Letters After Z and more new beers coming from Mystic Brewery
Last April, Mystic Brewery founder Bryan Greenhagen did something he’d never done before at his Chelsea brewery: brew a batch of beer from start to finish.
Mystic opened to the public in 2013, offering patrons a modest tap room in one corner of a massive warehouse space. Up until that point, Mystic didn’t have its own brewhouse, the apparatus used to turn raw ingredients into beer. Beer was aged in the back, in square wine fermenters and in barrels, but Greenhagen brewed it all elsewhere, trucking it across the state. The purchase of brewing equipment (in a joint deal with Cambridge Brewing Company) from Vermont’s Hill Farmstead Brewery solved the problem.
The equipment allows Mystic to brew new beers. Mystic specializes in Belgian-inspired saisons, a style in which the yeast is the star, imparting dry, fruity flavors to the beer. It’s a style Greenhagen likes, though not one he’s intentionally limited himself to. Mystic is now experimenting with sour beers, double IPAs, and anything else that requires more supervision and a delicate touch.
Last week, Greenhagen described a new sour beer, Letters After Z, that he’s especially excited about.
“It’s sort of a style that’s evolving that’s strongly influenced by Berliner Weisses,” he says.
In technical terms, Letters After Z is a kettle sour, intentionally spoiled by Lactobacillus and other bacteria, then boiled, right in the kettle, to keep things safe (bacteria can ruin beer) before being dry-hopped.
“We’re getting this nice tart base, and these new fruity hops work really well with it,” says Greenhagen. “The big thing about this style is you can get a ton of flavor at low alcohol.”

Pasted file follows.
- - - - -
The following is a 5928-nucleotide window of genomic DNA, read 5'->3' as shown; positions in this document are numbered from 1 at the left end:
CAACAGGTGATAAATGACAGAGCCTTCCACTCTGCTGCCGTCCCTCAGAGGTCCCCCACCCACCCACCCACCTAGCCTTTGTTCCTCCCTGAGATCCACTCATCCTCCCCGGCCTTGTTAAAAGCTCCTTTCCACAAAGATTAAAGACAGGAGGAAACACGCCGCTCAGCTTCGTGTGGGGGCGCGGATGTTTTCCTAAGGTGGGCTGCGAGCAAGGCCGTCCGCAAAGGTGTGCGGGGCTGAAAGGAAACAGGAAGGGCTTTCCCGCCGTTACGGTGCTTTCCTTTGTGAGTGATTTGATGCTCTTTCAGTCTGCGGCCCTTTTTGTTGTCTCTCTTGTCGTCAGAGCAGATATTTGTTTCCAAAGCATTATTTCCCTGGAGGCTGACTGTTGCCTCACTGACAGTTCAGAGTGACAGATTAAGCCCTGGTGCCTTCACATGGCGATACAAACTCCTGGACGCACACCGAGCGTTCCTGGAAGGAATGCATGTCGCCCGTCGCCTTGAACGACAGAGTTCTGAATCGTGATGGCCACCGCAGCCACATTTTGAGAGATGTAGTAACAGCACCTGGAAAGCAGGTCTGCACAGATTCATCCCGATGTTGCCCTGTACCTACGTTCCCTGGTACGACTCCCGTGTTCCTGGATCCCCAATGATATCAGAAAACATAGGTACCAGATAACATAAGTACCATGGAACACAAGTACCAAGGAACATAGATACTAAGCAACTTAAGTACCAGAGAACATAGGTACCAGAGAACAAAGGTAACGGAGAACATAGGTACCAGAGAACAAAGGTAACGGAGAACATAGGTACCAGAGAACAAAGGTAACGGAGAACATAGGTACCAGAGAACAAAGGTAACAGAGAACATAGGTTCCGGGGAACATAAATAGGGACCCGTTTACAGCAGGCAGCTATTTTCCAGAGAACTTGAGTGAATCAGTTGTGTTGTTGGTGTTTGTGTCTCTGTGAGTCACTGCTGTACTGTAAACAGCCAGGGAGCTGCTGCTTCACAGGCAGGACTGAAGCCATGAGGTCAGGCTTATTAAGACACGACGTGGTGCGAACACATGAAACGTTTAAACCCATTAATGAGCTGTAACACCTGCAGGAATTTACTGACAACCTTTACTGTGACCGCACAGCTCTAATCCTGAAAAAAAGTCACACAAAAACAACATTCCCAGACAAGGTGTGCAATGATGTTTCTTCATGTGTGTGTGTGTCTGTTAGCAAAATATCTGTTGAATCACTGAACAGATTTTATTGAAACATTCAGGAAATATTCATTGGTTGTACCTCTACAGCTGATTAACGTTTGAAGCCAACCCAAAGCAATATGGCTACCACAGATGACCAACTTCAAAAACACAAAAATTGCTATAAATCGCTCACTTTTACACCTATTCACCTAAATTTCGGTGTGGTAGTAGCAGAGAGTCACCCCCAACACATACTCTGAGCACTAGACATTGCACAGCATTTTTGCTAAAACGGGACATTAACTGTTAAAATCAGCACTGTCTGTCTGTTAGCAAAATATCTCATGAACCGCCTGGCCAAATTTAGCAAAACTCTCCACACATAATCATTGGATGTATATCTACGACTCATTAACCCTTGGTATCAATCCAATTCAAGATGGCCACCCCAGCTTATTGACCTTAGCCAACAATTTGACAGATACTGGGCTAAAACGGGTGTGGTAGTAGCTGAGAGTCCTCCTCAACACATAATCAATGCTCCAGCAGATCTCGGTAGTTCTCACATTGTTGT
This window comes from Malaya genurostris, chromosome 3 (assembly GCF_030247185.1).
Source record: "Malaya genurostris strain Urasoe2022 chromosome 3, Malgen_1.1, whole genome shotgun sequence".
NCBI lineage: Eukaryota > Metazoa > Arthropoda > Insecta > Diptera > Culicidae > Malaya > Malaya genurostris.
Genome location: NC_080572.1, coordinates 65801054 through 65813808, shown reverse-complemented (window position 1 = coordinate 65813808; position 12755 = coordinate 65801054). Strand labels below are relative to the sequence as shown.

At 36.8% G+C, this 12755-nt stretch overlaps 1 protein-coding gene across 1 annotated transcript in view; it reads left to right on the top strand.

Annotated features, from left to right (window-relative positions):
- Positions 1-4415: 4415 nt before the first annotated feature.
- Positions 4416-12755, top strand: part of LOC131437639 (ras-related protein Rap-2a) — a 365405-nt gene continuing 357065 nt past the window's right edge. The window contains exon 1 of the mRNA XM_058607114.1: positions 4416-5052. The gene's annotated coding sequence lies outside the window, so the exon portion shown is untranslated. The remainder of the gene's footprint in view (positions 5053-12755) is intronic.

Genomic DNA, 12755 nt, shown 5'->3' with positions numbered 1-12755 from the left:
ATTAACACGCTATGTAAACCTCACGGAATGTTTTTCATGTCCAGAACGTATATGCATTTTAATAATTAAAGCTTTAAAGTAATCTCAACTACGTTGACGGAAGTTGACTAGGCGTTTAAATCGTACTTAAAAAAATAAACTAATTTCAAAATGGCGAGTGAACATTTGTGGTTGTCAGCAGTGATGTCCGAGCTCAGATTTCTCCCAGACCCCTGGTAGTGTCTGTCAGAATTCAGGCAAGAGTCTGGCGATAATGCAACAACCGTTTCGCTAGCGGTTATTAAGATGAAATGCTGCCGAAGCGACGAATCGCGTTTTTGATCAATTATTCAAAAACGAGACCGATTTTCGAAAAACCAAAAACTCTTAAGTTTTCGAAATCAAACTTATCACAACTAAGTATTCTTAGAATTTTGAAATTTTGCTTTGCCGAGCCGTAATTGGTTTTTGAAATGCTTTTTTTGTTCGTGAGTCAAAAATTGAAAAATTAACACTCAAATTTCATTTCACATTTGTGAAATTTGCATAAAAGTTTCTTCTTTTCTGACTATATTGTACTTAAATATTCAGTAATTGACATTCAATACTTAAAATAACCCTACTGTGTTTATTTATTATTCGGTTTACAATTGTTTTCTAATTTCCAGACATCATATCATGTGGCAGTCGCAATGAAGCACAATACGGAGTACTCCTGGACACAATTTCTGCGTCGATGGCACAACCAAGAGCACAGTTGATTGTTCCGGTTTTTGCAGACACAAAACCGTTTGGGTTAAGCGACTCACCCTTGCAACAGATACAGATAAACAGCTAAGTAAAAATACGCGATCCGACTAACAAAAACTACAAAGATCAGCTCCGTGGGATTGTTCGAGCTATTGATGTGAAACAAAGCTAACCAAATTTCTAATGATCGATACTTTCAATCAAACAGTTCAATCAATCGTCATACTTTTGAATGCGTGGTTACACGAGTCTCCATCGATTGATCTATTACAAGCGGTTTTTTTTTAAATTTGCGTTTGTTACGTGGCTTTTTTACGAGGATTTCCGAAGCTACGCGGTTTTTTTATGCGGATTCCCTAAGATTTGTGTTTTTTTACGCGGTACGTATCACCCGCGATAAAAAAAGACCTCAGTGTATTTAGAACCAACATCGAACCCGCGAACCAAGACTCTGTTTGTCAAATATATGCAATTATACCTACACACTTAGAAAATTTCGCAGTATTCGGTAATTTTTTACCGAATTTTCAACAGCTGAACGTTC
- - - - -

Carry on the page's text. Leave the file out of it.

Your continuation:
At 3.6 percent alcohol by volume, Letters After Z is easily a session beer, with a flavor dictated by a kind of hops that’s just on the tip of Greenhagen’s tongue.
“What did I put in there?” Greenhagen asks, taking a second to go through his book. “That’s a really good question. There’s so many different hops now.”
The culprit is Ella, an Australian hop that has an “apricot, melon, and orange thing going on.” The beer smells new and old at the same time, funky fresh with an aroma of pineapple and mothballs. Each sip is complex, tart but not acidic, with a lingering breadiness from the saison yeast that fades like a sun slipping below the horizon.
“Not many hops were fruity in the past,” says Greenhagen. “There was really no opportunity to make a beer like this.”
Around $12, Letters After Z is part of a monthly rotating series of sour beers available at the brewery (174 Williams St., Chelsea, 617-466-2079, mystic-